Formed in 2004 at the height of the burgeoning thrash revival Colorado’s Havok have proved themselves a band built for the long haul and are set to unleash their fifth long player, the imaginatively titled V. With no drop in quality or softening around the middle V is an 11 track mosher that puts a contemporary twist on that classic thrash crunch and adds a lyrical realism that sets them apart from their peers.
An intro, which mirrors that found on Metallica’s ‘Blackened’, kicks off opener ‘Post-Truth Era’ as a swirling tangle of backward masked guitars reveals itself to be a viper appearing from its coil as Havok arrive with all fists flying. It’s everything you’d want from a thrasher as that classic drum beat kicks in and the guitars arrive like nuclear warheads. The dizzying solos are very vertigo inducing and the riffs are equally apt to snap necks. Factor in David Sanchez’s throat shredding vocals and you have a musical bomb that’s primed for detonation..and it’s only the first song! ‘Fear Campaign’ follows, a terrier snapping at your heels, with an insane amount of notes crammed into each second it effortlessly recreates the ferocity found on Death Angel’s Frolic Through The Park.
‘Betrayed By Technology’ is a more measured affair that employs unorthodox time signatures and huge cavernous spaces for a musical pummelling that ululates violently. ‘Ritual Of The Mind’ continues at a similar pace as the guitars step back mid song to reveal a funky rhythm section (drummer Pete Webber and new bassist Brandon Bruce) who ensure the song swings like a huge pendulum. Likewise, those who enjoy the groove found in slower thrash tracks with revel in ‘Interface With The Infinite’ with its futuristic sci-fi feel. The brief instrumental ‘Dab Tsog’ is the albums centrepiece then it’s heads down for all out thrasher ‘Phantom Force’. The lead single from the album it’s an abrasive skin blaster that’s then smoothed over with sandpaper.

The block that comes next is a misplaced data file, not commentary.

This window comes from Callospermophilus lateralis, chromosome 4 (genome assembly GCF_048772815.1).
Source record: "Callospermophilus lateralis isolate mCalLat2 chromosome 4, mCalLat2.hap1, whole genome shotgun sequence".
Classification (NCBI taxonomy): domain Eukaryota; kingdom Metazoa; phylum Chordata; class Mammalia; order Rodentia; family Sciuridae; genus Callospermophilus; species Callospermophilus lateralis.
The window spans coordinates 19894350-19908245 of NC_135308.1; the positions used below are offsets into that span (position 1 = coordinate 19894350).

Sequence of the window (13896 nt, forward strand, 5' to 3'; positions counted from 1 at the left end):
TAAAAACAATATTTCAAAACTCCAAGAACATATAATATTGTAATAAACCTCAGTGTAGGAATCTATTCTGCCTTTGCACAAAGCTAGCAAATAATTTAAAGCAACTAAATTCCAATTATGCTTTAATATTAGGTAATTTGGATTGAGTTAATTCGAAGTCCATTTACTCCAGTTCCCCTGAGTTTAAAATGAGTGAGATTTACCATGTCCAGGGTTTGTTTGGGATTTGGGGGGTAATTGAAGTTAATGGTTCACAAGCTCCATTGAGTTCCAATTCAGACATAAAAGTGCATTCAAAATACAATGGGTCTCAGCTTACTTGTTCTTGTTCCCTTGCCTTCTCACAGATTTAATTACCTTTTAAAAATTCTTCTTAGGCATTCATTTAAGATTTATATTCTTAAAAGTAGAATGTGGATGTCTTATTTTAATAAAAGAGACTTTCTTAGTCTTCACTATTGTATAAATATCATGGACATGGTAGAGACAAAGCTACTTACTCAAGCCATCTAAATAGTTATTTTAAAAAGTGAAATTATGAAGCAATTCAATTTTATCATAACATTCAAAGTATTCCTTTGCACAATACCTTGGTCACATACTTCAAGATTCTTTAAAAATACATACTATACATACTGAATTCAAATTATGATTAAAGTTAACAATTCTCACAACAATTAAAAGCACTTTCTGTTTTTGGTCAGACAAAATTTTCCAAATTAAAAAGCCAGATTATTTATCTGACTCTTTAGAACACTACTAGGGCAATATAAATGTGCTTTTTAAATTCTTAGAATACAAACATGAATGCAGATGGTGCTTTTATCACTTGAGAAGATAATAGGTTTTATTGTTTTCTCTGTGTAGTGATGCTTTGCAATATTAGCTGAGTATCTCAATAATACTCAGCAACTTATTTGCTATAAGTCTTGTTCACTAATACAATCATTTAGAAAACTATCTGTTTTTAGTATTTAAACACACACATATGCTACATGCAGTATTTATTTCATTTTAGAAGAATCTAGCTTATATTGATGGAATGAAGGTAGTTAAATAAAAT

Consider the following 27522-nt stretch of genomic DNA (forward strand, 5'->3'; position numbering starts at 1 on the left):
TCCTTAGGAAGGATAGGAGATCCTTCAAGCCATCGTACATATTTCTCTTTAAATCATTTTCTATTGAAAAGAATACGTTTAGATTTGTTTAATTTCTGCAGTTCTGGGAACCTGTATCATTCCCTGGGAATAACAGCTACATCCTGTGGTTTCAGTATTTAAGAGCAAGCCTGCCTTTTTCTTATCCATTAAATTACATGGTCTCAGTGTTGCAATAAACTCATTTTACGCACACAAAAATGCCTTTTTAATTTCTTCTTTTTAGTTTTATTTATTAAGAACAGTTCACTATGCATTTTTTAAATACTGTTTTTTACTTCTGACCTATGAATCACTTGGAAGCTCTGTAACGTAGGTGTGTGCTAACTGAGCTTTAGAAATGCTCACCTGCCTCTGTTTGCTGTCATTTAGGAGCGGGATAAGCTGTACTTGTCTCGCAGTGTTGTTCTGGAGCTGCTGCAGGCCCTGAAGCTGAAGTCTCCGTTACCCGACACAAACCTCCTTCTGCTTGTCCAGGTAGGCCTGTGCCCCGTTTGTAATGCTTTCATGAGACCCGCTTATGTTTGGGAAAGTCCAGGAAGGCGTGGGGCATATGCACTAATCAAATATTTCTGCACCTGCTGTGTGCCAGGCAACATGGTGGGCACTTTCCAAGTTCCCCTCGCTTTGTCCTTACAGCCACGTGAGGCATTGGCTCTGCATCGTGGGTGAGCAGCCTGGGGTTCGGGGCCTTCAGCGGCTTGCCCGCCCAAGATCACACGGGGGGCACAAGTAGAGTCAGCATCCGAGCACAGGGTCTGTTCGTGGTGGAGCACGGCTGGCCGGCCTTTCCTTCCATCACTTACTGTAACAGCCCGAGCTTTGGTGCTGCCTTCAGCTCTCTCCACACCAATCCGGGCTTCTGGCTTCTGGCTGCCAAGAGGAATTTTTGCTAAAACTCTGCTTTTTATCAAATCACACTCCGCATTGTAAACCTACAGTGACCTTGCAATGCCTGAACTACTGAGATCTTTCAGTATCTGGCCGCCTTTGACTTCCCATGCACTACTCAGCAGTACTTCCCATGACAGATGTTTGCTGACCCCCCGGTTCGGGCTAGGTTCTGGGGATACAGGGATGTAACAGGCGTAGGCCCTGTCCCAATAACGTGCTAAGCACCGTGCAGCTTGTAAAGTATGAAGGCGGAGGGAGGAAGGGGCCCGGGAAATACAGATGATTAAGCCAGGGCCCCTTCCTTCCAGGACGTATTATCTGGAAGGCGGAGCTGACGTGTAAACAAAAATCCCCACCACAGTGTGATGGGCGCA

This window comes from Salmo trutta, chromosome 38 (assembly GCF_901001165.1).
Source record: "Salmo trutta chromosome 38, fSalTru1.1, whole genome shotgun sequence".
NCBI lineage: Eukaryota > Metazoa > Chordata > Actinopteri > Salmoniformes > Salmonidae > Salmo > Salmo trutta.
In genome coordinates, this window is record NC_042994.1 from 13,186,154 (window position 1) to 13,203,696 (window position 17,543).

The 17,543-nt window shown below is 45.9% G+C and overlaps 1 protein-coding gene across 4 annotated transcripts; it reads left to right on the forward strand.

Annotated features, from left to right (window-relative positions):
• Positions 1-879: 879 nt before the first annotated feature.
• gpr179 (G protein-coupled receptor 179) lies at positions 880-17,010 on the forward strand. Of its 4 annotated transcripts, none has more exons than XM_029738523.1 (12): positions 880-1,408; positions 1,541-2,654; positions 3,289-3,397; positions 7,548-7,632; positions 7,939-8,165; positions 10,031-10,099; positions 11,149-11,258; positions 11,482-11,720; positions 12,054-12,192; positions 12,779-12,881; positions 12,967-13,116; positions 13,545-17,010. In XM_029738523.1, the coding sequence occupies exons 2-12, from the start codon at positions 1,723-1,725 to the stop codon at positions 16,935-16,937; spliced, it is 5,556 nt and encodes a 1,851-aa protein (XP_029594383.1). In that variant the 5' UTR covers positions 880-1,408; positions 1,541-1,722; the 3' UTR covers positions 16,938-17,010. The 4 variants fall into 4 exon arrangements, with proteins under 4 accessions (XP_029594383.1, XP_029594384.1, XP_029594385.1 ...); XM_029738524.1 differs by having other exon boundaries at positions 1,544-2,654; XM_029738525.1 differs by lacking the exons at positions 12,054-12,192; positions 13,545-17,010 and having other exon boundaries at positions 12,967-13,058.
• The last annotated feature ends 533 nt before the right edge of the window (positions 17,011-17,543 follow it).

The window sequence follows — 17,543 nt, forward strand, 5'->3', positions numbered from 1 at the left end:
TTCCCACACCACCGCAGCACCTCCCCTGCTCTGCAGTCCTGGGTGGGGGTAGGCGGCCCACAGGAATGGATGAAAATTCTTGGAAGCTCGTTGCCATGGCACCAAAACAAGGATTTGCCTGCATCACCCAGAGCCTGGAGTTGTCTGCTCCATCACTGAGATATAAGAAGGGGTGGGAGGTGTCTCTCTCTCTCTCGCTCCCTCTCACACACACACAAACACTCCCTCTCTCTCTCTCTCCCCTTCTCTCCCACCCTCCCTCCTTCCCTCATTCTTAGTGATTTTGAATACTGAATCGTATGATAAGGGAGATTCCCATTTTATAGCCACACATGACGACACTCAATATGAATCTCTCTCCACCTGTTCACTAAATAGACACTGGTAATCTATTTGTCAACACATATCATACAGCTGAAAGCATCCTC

For some reason Havok’s lyrical realism has caused much consternation in the thrash community which I find rather confusing. With its roots in hardcore punk (the most political of genres) social commentary is deep within thrash’s DNA. You’ll find no songs about Beelzebub or beer bongs here, more a Megadeth Rust In Peace bent with a focus on state intrusion and technological totalitarianism. Slayer were far more terrifying when they sang about real monsters like Ed Gein, and that’s just what you get with the brain scrambling ‘Panpsychism’ and the three-minute warning that is ‘Merchants Of Death’ on which the band visit some classic thrash roots (think early Testament or Exodus).
Standing in stark opposition to the sonic holocaust ‘Merchants Of Death’ is album closer ‘Don’t Do It’. At 8 minutes it’s by far the longest song on the album and it is time Havok use to flex their musical muscles. A song of many suites that constantly evolves it brings to mind the progressive nature of Atheist. The haunting, cascading guitars that open the song regenerate into technical and complex riffs while the guitar solo has a free form jazz sensibility (but thrashy, naturally). The beautiful, neoclassical acoustic guitar that serves as an outro counterpoints the snaky introduction and brings the album full circle and begs you to hit ‘play’ again.
- Reviewed by Peter Dennis
- V is released via Century Media on 1 May 2020
- Post-Truth Era
- Fear Campaign
- Betrayed By Technology
- Ritual Of The Mind
- Interface With The Infinite
- Dab Tsog
- Phantom Force
- Cosmetic Surgery
- Merchants Of Death
- Don’t Do It